S.M.D. also argues the district court erred in finding the proceeding should be designated as an extended jurisdiction juvenile prosecution. His contention is two-fold. First, he contends that the district court should have specifically considered the statutory factors set forth in K.S.A. 1998 Supp. 38-1636(e). Second, he complains that the district court had failed to comply with K.S.A. 1998 Supp. 38-1636(f)(3), which required the court to adopt local rules for extended jurisdiction juvenile proceedings. S.M.D. contends that both of these lapses violated fundamental fairness and due process.

It must first be noted that S.M.D. raised neither of these issues before the trial court. The State filed its motion to designate the proceedings well in advance of the trial date, so S.M.D. and his attorney had ample opportunity to prepare to address the propriety of such a designation. Because of some confusion by S.M.D.'s attorney at the time the State's motion was heard, the court gave the parties a recess to review the statutes and confer about their options. At trial, S.M.D. and his attorney stipulated that under K.S.A. 1998 Supp. 38-1636(b), the presumption that the case should be an extended jurisdiction juvenile proceeding applied and further stipulated that they could not overcome the presumption. S.M.D. did not object to either the lack of local rules or the trial court's failure to address the specific statutory factors at the trial or in his post-adjudication motion for new trial. Therefore, these issues were not raised before the trial court.

The well-established general rule of appellate practice is that an issue not raised before the trial court will not be considered for the first time on appeal. State v. Gardner, 264 Kan. 95, 106, 955 P.2d 1199 (1998). However, this rule is not without exception. Our courts have been willing to address issues not raised below where the issue involves a question of law to be determined on proven facts, or if justice requires consideration of the new issue, or if such consideration is necessary to prevent the denial of fundamental rights. Jarboe v. Board of Sedgwick County Comm'rs, 262 Kan. 615, 622-23, 938 P.2d 1293 (1997).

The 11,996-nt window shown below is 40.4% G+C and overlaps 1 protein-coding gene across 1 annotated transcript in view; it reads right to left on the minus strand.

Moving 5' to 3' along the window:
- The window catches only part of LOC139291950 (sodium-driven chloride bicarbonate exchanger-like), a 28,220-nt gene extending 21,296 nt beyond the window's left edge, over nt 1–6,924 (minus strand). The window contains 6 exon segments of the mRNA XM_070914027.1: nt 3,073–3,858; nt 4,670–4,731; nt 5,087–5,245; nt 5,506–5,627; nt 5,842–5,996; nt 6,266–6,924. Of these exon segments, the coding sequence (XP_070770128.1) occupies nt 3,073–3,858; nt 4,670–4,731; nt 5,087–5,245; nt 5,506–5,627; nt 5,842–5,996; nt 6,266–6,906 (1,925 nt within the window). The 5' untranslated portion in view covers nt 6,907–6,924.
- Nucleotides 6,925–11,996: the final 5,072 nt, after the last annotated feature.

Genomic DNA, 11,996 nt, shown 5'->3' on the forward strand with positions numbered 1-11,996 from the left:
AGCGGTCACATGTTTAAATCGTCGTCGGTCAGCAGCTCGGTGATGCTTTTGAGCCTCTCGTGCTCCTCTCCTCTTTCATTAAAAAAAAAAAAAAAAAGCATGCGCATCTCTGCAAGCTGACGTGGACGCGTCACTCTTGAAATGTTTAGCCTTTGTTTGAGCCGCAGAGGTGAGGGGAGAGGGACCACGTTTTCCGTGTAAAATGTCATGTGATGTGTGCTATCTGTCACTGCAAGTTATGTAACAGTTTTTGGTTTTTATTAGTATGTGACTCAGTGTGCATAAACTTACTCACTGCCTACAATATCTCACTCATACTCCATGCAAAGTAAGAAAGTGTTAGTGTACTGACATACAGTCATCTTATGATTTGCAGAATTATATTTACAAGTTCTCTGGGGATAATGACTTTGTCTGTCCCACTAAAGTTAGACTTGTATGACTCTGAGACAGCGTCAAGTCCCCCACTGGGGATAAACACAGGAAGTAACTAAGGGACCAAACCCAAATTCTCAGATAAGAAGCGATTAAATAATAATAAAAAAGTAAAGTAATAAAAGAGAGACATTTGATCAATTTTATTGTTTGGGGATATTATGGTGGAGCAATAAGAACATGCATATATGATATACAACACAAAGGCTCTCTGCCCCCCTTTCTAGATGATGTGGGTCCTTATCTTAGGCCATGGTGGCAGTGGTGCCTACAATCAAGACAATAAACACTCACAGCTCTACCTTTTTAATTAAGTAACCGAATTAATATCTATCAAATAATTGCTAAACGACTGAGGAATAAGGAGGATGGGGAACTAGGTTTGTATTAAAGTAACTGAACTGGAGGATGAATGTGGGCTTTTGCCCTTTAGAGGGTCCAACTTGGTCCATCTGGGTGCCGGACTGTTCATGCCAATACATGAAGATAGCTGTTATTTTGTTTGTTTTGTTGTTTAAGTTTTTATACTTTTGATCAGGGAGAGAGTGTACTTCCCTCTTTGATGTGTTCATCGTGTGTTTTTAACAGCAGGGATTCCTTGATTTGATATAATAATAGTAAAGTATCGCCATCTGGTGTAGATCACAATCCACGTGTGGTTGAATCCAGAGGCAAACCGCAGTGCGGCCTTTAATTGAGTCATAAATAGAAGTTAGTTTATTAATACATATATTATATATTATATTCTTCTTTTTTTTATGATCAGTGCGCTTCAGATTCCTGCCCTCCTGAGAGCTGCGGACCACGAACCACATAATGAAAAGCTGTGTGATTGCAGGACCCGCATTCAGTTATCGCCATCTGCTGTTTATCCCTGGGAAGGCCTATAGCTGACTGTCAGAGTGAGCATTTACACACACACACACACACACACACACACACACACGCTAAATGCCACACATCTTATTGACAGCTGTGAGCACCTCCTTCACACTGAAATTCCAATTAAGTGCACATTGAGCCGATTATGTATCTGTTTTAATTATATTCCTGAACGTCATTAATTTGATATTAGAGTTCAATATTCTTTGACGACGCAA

In reading K.S.A. 1998 Supp. 38-1636, it does not appear that the legislature intended to require the courts to consider the statutory factors when a respondent stipulates that he or she cannot rebut the presumption. Another subsection of that statute provides:

"The court may designate the proceeding as an extended jurisdiction juvenile prosecution upon completion of the hearing if the respondent has failed to rebut the presumption or the court finds that there is substantial evidence that the respondent should be prosecuted under an extended jurisdiction juvenile prosecution." (Emphasis added.) K.S.A. 1998 Supp. 38-1636(f)(2).

By stipulating that he could not rebut the presumption, S.M.D. cannot complain on appeal that the trial court erred in not evaluating the statutory factors to find sua sponte that the presumption was rebutted. As noted in another context, "'to avoid a directed verdict as to the presumed fact, the party adversely affected by the presumption must offer sufficient evidence to permit a rational factfinder to find the nonexistence of the presumed fact . . . .'" (Emphasis added.) In re L.D.B., 20 Kan. App. 2d 643, 647, 891 P.2d 468 (1995) (quoting 29 Am. Jur. 2d, Evidence § 199) (discussing presumption of unfitness in termination of parental rights proceeding).

Finally, S.M.D. argues that the procedures were fundamentally unfair because the district court had failed to establish local rules of procedure for extended jurisdiction juvenile proceedings as required by the statute. S.M.D. fails to explain, however, how he was prejudiced by the lack of local procedural rules. The State filed its motion several months in advance of the trial, so S.M.D. had ample opportunity to prepare a defense to extended jurisdiction or to request local rules be established. "[E]rrors that do not affirmatively cause prejudice to the substantial rights of the complaining party do not require reversal when substantial justice has been done." State v. Clark, 263 Kan. 370, 376, 949 P.2d 1099 (1997).

Affirmed.

END